distribute cocaine. Sierra filed a motion for judgment of acquittal, contending evidence sufficient to identify him as Choforo and thus support the jury's verdict had not been introduced. The district court denied the motion and sentenced Sierra to 235 months' imprisonment and 60 months' supervised release. II. Discussion On appeal, Sierra contests his conviction, arguing the district court erred by not suppressing the informant's identification of him as Choforo from the photo lineups and by ruling sufficient evidence identifying him as Choforo was presented at trial. We address Sierra's contentions in turn. A. Photo Lineups Sierra contends his identification as Choforo from the photo lineups should have been suppressed as unconstitutional because the lineups were impermissibly suggestive and their results were unreliable. In the alternative, he argues the identification should have been suppressed because the government violated Brady by not producing the three-photo lineup. We disagree with both of Sierra's arguments. 1. Reliability of Lineup We review the ultimate question of whether the identification was unreliable de novo and any factual findings made by the district court for clear error. See United States v. Sanchez, 24 F.3d 1259, 1262 (10th Cir. 1994). In doing so, we consider the evidence in the light most favorable to the government,
see United States v. Grimmett, 439 F.3d 1263, 1268 (10th Cir. 2006), and we are "permitted to consider evidence introduced at the suppression hearing, as well as any evidence properly presented at trial." United States v. Jones, 523 F.3d 1235, 1239 (10th Cir. 2008) (internal quotation marks omitted). When a defendant challenges the constitutionality of a photo lineup, the Due Process Clause requires us to engage in a two-step inquiry: (1) "[we] must determine whether the photo array was impermissibly suggestive, and if it is found to be so, then [(2) we] must decide whether the identifications were nevertheless reliable in view of the totality of the circumstances." Sanchez, 24 F.3d at 1261S62. In determining whether a photo lineup was unduly suggestive, we consider a number of factors, including the number of pictures in the lineup, the manner of its presentation by law enforcement, and the details of the pictures themselves. See id. at 1262. "[T]he number of photographs in an array is not itself a substantive factor, but instead is a factor that merely effects the weight given to other alleged problems or irregularities in an array." Id. In determining whether an impermissibly suggestive photo lineup nonetheless yielded a sufficiently reliable identification, we consider the opportunity of the witness to view the suspect at the time of the crime, the witness's degree of attention, the accuracy of the witness's prior description of the suspect, the level of certainty the witness demonstrates when the lineup is given, and the time that has elapsed between the criminal activity alleged and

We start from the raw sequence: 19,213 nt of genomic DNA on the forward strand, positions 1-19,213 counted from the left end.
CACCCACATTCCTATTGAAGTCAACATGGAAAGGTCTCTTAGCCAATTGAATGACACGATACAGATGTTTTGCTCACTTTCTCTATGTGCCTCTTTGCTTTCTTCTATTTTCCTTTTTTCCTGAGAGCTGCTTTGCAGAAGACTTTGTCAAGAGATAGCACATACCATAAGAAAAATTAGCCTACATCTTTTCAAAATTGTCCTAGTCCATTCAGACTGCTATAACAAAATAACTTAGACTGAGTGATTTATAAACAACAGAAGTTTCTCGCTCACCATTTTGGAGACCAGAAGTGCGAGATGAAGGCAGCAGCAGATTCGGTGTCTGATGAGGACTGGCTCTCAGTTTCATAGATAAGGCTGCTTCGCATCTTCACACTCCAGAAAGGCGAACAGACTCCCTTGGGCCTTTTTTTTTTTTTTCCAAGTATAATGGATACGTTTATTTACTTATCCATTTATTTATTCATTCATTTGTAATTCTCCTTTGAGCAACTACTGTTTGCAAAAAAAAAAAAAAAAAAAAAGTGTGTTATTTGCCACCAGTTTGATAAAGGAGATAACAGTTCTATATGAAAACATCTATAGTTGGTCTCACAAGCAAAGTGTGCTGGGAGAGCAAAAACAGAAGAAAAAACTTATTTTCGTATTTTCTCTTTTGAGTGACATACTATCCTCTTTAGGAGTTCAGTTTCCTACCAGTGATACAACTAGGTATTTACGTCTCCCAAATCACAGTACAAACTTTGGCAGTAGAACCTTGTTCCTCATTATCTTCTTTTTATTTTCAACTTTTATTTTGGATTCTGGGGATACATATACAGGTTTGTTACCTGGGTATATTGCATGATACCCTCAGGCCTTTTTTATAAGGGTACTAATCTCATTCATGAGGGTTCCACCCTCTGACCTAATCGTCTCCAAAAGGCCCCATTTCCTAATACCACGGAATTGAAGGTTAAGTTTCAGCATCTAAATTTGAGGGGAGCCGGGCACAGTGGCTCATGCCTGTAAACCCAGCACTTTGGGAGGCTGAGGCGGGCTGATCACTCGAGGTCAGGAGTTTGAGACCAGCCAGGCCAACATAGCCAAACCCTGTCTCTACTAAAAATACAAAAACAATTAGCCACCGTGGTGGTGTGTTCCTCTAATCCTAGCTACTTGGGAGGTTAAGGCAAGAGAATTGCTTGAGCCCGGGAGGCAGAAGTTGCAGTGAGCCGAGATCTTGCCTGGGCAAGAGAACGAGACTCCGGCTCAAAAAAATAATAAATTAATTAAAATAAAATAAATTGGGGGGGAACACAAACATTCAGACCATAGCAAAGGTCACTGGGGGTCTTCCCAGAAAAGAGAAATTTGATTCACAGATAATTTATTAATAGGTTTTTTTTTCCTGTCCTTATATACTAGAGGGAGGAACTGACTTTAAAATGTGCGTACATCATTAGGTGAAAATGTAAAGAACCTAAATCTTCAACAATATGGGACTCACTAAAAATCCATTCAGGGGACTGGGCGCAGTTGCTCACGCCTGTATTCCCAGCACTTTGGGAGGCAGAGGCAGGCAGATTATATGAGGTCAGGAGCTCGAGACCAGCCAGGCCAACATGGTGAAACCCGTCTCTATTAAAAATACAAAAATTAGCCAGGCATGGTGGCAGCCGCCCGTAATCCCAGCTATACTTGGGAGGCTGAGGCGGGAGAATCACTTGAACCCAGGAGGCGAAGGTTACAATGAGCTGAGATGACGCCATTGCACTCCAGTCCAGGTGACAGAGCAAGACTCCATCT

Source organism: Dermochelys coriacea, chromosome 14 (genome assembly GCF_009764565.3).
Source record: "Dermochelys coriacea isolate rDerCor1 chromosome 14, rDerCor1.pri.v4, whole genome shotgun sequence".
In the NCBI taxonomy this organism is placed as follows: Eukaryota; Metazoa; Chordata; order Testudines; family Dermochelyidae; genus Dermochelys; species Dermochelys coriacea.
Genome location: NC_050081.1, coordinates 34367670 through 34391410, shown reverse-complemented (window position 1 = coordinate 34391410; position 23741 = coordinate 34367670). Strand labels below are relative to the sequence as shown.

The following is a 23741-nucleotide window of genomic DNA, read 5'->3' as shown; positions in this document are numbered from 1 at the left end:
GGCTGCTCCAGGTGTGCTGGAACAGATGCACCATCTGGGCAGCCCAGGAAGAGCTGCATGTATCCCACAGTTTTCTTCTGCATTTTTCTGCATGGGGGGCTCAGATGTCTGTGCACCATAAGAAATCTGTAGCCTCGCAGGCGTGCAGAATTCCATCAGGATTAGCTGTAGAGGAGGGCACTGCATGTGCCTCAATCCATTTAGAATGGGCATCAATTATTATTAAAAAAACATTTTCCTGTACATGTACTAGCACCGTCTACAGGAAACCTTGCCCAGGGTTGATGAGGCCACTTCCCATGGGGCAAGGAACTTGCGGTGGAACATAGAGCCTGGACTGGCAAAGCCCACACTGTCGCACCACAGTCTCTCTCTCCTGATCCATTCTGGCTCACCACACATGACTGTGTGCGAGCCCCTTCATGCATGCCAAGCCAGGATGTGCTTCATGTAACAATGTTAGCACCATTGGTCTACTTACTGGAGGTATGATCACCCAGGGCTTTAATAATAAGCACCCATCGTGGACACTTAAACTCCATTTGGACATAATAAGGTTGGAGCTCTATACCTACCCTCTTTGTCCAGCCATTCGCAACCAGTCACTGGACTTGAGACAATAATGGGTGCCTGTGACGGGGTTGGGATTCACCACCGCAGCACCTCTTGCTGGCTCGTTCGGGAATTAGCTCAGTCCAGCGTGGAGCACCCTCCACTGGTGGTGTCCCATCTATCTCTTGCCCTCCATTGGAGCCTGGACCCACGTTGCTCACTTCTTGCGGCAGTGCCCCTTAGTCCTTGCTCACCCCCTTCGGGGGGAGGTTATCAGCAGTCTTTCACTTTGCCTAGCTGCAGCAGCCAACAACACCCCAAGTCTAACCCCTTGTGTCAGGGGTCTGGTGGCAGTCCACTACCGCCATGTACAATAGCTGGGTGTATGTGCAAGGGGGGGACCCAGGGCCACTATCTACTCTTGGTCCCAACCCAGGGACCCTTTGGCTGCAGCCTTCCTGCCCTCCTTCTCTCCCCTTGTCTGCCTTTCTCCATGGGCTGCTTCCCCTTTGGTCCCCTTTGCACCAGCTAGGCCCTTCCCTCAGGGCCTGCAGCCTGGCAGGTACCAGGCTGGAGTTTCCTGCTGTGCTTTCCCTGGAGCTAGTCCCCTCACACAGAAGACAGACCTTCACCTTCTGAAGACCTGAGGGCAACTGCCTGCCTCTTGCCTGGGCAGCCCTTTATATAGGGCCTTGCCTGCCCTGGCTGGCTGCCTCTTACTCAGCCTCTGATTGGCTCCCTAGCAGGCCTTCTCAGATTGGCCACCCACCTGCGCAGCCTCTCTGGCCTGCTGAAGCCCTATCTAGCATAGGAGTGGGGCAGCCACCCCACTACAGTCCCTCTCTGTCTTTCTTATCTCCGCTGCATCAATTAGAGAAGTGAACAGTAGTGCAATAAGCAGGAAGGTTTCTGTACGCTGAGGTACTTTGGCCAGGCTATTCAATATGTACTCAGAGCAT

presentment of the lineup to the witness. See United States v. Wiseman, 172 F.3d 1196, 1210 (10th Cir. 1999). The ultimate test is whether the unduly suggestive lineup created a "very substantial likelihood of irreparable misidentification." Manson v. Brathwaite, 432 U.S. 98, 116 (1977). The government does not challenge the district court's finding that the photo lineups were unduly suggestive, so we presume for purposes of our analysis that they were. Accordingly, we address only whether the informant's identification of Sierra as Choforo from the lineups was sufficiently reliable, notwithstanding the lineups' impermissibly suggestive nature. Considering the totality of the circumstances, the district court did not err by refusing to suppress the identification. First, the informant had a number of opportunities to view Choforo engaging in criminal activity--she obtained methamphetamine from him on several occasions. Second, the informant had the opportunity to view Choforo thoroughly and with a high degree of attention. She testified she met with him face-to-face on multiple occasions, including in the living room of his home. Third, the description of Choforo the informant provided before viewing the photo lineups closely matched Sierra. She described Choforo as being about 25 years old, five feet eight inches tall, weighing 150 pounds, and having brown hair. According to his driver's license, Sierra was 27 years old, five feet nine inches tall, weighed 170 pounds, and had black hair.
Fourth, the informant identified Sierra as Choforo with a high level of certainty. While she took some time to consider the three-photo lineup before selecting Sierra's picture, she testified at trial that she was positive the picture she chose was that of Choforo. Finally, a relatively short period of time had passed between when the informant last met with Choforo to receive drugs--January 11, 2007--and when she identified Sierra as Choforo--January 22, 2007. See Archuleta v. Kerby, 864 F.2d 709, 712 (10th Cir. 1989) (listing cases where time intervals of several months were found not to be so long as to cast doubt on the reliability of identifications). In sum, even assuming the photo lineups were impermissibly suggestive, we conclude the informant's identification of Sierra as Choforo was sufficiently reliable to pass constitutional muster. The unduly suggestive nature of the photo lineups did not create a "very substantial likelihood of irreparable misidentification." Manson, 432 U.S. at 116. 2. Brady v. Maryland While Sierra bases his alternative argument on Brady, and the district court analyzed the government's failure to produce the three-photo array in accordance with that case, we find that the standard established by Arizona v. Youngblood, 488 U.S. 51 (1988), and California v. Trombetta, 467 U.S. 479 (1984), should have been applied here.